FBI eyeing 6 suspects after bomb threats at Black colleges
As the nation’s historically Black colleges remain on edge after receiving dozens of bomb threats in recent weeks, federal law enforcement officials said they have identified six suspects who they believe are responsible for most of the racially motivated crimes.
More than a third of America’s 101 historically Black colleges and universities have been targeted by calls or emails threatening to set off bombs on their campuses since early January, with the vast majority arriving during the celebration of Black History Month in February. The threats are being investigated as hate crimes.
At a congressional hearing Thursday, federal law enforcement agencies said they are working aggressively to make arrests in the 59 cases, calling the case their “highest priority.” All six suspects are juveniles, according to the FBI.
Ryan Young, executive assistant director of the FBI intelligence branch, said investigators have identified “one person and a small group,” although some of the threats may have been copycat crimes.
“Our intention is to bring these individuals to justice,” Young told the House Oversight Committee.
The Biden administration this week announced a series of actions in response to the threats. The Education Department on Wednesday issued guidance to help colleges navigate threats and get help from federal agencies. Vice President Kamala Harris, the nation’s first Black vice president and an alumna of Howard University, a historically Black institution in Washington, also notified colleges they are eligible for grants meant to help schools recover from violence.
No explosives have been found in connection with the threats, but students say the prospect of violence has loomed over their lives. The threats have prompted lockdowns and evacuations, sometimes late at night, leaving students anxious and uneasy.
Emmanuel Ukot, president of the student government at Xavier University of Louisiana, said tensions have been high in the wake of two threats at the school of more than 3,000 students. Some students have been afraid to return to classes, he said, and some have sought mental health services.
“The triple impact of COVID-19, the ongoing racial reckoning in the country and the bomb threats on HBCU campuses is having a real and lasting impact on our students,” he told lawmakers.
Howard University has received at least four threats since Jan. 4. After the second one, officials gave students a day off for their mental health.
“The added stress and in some cases paranoia that students, faculty and staff have subsequently experienced cannot be overstated,” said Kylie Burke, president of Howard’s student government.
The threats began in early January but picked up on Feb. 1, the first day of Black History Month, when 18 colleges were threatened on the same day. Some have come as recently as Monday, when Morehouse College in Atlanta locked down its campus in response to a bomb threat.
The vast majority of the threats have been made by phone, with a small number coming in emails or other online messages, said Young, of the FBI. Investigators have had trouble tracing some threats that were made using encryption technology, he added.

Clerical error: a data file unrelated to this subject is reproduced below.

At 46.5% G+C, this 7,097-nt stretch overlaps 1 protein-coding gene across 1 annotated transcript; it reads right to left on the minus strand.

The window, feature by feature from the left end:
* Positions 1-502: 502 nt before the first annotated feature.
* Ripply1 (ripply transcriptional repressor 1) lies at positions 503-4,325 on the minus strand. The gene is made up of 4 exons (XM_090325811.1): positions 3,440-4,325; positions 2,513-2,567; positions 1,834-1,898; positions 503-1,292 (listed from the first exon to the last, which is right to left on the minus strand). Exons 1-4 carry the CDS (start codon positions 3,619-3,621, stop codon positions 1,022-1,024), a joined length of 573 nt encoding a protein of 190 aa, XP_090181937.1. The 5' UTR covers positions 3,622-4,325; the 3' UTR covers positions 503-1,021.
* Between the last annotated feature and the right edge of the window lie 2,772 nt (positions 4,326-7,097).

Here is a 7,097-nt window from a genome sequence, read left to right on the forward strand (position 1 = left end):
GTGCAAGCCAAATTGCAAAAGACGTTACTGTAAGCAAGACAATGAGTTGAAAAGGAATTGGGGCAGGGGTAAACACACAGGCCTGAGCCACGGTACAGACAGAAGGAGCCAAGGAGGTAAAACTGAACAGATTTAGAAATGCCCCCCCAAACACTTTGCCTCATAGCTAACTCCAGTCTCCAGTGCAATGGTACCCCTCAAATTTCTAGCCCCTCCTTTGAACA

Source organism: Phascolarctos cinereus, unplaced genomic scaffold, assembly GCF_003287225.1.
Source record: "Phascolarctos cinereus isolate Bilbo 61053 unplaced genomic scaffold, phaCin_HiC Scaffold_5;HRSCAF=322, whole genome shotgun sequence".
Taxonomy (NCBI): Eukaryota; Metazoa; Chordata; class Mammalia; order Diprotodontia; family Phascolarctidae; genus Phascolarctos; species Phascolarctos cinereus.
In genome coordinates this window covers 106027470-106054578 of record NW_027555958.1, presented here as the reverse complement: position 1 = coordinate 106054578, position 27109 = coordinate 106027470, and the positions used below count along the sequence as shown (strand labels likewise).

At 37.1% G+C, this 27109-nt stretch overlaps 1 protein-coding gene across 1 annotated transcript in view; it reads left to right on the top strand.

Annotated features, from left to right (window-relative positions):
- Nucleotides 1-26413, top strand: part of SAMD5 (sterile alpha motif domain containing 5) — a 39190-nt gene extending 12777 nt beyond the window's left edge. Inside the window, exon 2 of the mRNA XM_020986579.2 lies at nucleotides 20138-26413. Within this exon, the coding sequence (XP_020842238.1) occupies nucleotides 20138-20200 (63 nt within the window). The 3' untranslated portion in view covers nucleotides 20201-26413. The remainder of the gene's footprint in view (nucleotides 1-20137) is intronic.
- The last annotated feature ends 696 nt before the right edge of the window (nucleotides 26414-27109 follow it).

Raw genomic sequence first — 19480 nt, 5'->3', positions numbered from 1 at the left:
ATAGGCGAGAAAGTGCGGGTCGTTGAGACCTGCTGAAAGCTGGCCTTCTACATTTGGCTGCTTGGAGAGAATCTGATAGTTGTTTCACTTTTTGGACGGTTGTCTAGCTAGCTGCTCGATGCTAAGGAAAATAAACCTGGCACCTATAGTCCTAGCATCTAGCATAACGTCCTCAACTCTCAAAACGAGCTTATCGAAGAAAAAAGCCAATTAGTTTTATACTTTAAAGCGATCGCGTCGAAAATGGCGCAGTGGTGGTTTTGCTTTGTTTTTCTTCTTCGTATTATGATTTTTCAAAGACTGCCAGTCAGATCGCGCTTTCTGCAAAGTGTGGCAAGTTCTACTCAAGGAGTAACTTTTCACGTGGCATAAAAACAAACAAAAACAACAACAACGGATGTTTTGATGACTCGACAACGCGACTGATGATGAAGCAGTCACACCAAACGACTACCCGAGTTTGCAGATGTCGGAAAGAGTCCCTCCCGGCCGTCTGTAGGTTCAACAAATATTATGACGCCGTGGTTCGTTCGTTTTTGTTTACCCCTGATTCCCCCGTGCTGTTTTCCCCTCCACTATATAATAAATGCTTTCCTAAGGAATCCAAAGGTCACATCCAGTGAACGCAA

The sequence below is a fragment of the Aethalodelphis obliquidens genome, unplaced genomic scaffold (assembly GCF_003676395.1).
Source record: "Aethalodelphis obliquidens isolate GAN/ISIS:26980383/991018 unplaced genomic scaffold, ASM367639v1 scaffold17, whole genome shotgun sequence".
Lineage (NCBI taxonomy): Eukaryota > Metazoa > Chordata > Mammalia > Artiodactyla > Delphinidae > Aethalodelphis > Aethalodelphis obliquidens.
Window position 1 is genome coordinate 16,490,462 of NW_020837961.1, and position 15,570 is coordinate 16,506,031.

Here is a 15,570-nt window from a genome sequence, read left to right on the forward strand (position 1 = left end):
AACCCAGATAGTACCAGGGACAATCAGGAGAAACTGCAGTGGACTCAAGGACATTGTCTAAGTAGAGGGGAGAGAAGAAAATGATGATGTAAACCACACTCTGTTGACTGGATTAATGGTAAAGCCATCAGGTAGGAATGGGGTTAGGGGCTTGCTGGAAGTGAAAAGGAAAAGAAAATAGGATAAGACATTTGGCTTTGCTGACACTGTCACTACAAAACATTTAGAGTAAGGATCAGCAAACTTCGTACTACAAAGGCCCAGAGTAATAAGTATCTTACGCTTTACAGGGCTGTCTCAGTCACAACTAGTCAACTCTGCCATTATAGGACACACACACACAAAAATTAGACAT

Young declined to provide further details on the six juveniles, but he said they “know they are under the scope of an investigation.”
The investigation is spread across 31 FBI field offices along with other units including its cyber crimes division.
The threats evoke a history of bombings and other acts of violence against Black Americans.
Lawmakers on the Oversight Committee recalled the 1963 bombing of an Alabama church that killed four young Black girls. Others noted a 1999 bombing at Florida A&M University, a historically Black school. Two pipe bombs exploded in that case, although no one was injured.
“These reprehensible threats against Black institutions echo the tactics employed by the Ku Klux Klan and others decades ago as they tried to instill terror in the Black community,” said Democratic Rep. Carolyn Maloney, chair of the committee.
Lawmakers from both parties urged authorities to hasten the investigation and expressed frustration that no arrests have been made, prolonging the turmoil for students and faculty.
“This committee is looking for guarantees from the FBI that there’s going to be arrests made,” Republican Rep. Clay Higgins of Louisiana said. “There should be no systemic fear at our colleges and universities in America.”
FBI and Homeland Security officials said they are continuing to investigate, and they have been providing training to help HBCUs respond to threats.
Michelle Asha Cooper, an acting assistant education secretary, told lawmakers that HBCUs will need help recovering from the threats, which have diverted emergency resources and placed an increased burden on campus mental health systems.
“Campus leaders do not have all the resources at their disposal to respond appropriately to the ongoing threats, and are not fully aware of the resources available from the federal government,” she said.
The House last week passed a resolution condemning the threats and affirming support for the schools. But Democrats said Congress must do more, with some calling for legislation that would increase HBCU funding for security, infrastructure and other costs.
Students testifying at the hearing echoed the call for further support. Burke said that while Howard benefits from being located in the nation’s capital, with access to its security resources, many HBCUs don’t have that kind of privilege.
“When you support historically Black colleges and universities, what you’re really supporting is the next generation of Black lawyers, filmmakers, engineers, artists, doctors and even politicians,” she said.